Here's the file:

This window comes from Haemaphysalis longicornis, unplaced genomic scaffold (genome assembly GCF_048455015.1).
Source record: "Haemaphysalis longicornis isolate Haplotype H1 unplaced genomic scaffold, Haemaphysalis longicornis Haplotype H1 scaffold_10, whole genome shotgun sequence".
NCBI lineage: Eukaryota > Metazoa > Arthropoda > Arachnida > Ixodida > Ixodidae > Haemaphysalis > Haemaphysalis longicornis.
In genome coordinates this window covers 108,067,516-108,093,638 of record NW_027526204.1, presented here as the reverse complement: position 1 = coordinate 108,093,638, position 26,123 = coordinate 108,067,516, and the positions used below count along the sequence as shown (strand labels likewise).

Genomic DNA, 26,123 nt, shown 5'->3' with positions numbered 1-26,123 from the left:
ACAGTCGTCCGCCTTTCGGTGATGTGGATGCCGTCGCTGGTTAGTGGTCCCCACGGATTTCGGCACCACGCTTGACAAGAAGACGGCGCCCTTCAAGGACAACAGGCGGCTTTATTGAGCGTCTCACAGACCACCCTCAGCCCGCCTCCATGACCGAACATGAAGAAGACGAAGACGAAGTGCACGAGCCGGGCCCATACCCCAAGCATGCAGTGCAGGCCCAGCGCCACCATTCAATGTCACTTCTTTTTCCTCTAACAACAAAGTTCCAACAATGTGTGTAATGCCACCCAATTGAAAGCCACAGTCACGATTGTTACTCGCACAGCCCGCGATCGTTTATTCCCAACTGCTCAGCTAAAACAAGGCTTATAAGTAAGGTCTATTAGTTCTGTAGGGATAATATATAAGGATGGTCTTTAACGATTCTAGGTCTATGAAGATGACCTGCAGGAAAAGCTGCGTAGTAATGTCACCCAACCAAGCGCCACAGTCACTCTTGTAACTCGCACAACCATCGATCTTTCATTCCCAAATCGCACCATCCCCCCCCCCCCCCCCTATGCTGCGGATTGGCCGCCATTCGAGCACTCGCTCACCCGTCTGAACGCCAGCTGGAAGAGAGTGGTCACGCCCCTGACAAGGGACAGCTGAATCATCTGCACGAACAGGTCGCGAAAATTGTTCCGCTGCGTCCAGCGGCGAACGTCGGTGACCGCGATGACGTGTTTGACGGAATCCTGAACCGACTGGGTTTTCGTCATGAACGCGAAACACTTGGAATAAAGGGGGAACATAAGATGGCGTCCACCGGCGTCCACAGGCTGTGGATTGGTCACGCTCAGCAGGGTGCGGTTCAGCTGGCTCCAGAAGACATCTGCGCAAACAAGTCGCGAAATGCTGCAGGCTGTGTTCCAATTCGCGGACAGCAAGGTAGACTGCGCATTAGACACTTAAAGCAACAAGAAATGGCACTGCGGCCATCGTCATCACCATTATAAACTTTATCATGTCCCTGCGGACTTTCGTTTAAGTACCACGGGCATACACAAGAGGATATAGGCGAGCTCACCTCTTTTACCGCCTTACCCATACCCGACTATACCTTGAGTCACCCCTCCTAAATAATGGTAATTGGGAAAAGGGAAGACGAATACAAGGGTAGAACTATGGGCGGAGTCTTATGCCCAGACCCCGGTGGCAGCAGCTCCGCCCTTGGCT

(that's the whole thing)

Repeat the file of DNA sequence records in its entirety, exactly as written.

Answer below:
This window comes from Haemaphysalis longicornis, unplaced genomic scaffold (genome assembly GCF_048455015.1).
Source record: "Haemaphysalis longicornis isolate Haplotype H1 unplaced genomic scaffold, Haemaphysalis longicornis Haplotype H1 scaffold_10, whole genome shotgun sequence".
NCBI lineage: Eukaryota > Metazoa > Arthropoda > Arachnida > Ixodida > Ixodidae > Haemaphysalis > Haemaphysalis longicornis.
In genome coordinates this window covers 108,067,516-108,093,638 of record NW_027526204.1, presented here as the reverse complement: position 1 = coordinate 108,093,638, position 26,123 = coordinate 108,067,516, and the positions used below count along the sequence as shown (strand labels likewise).

Genomic DNA, 26,123 nt, shown 5'->3' with positions numbered 1-26,123 from the left:
ACAGTCGTCCGCCTTTCGGTGATGTGGATGCCGTCGCTGGTTAGTGGTCCCCACGGATTTCGGCACCACGCTTGACAAGAAGACGGCGCCCTTCAAGGACAACAGGCGGCTTTATTGAGCGTCTCACAGACCACCCTCAGCCCGCCTCCATGACCGAACATGAAGAAGACGAAGACGAAGTGCACGAGCCGGGCCCATACCCCAAGCATGCAGTGCAGGCCCAGCGCCACCATTCAATGTCACTTCTTTTTCCTCTAACAACAAAGTTCCAACAATGTGTGTAATGCCACCCAATTGAAAGCCACAGTCACGATTGTTACTCGCACAGCCCGCGATCGTTTATTCCCAACTGCTCAGCTAAAACAAGGCTTATAAGTAAGGTCTATTAGTTCTGTAGGGATAATATATAAGGATGGTCTTTAACGATTCTAGGTCTATGAAGATGACCTGCAGGAAAAGCTGCGTAGTAATGTCACCCAACCAAGCGCCACAGTCACTCTTGTAACTCGCACAACCATCGATCTTTCATTCCCAAATCGCACCATCCCCCCCCCCCCCCCCTATGCTGCGGATTGGCCGCCATTCGAGCACTCGCTCACCCGTCTGAACGCCAGCTGGAAGAGAGTGGTCACGCCCCTGACAAGGGACAGCTGAATCATCTGCACGAACAGGTCGCGAAAATTGTTCCGCTGCGTCCAGCGGCGAACGTCGGTGACCGCGATGACGTGTTTGACGGAATCCTGAACCGACTGGGTTTTCGTCATGAACGCGAAACACTTGGAATAAAGGGGGAACATAAGATGGCGTCCACCGGCGTCCACAGGCTGTGGATTGGTCACGCTCAGCAGGGTGCGGTTCAGCTGGCTCCAGAAGACATCTGCGCAAACAAGTCGCGAAATGCTGCAGGCTGTGTTCCAATTCGCGGACAGCAAGGTAGACTGCGCATTAGACACTTAAAGCAACAAGAAATGGCACTGCGGCCATCGTCATCACCATTATAAACTTTATCATGTCCCTGCGGACTTTCGTTTAAGTACCACGGGCATACACAAGAGGATATAGGCGAGCTCACCTCTTTTACCGCCTTACCCATACCCGACTATACCTTGAGTCACCCCTCCTAAATAATGGTAATTGGGAAAAGGGAAGACGAATACAAGGGTAGAACTATGGGCGGAGTCTTATGCCCAGACCCCGGTGGCAGCAGCTCCGCCCTTGGCT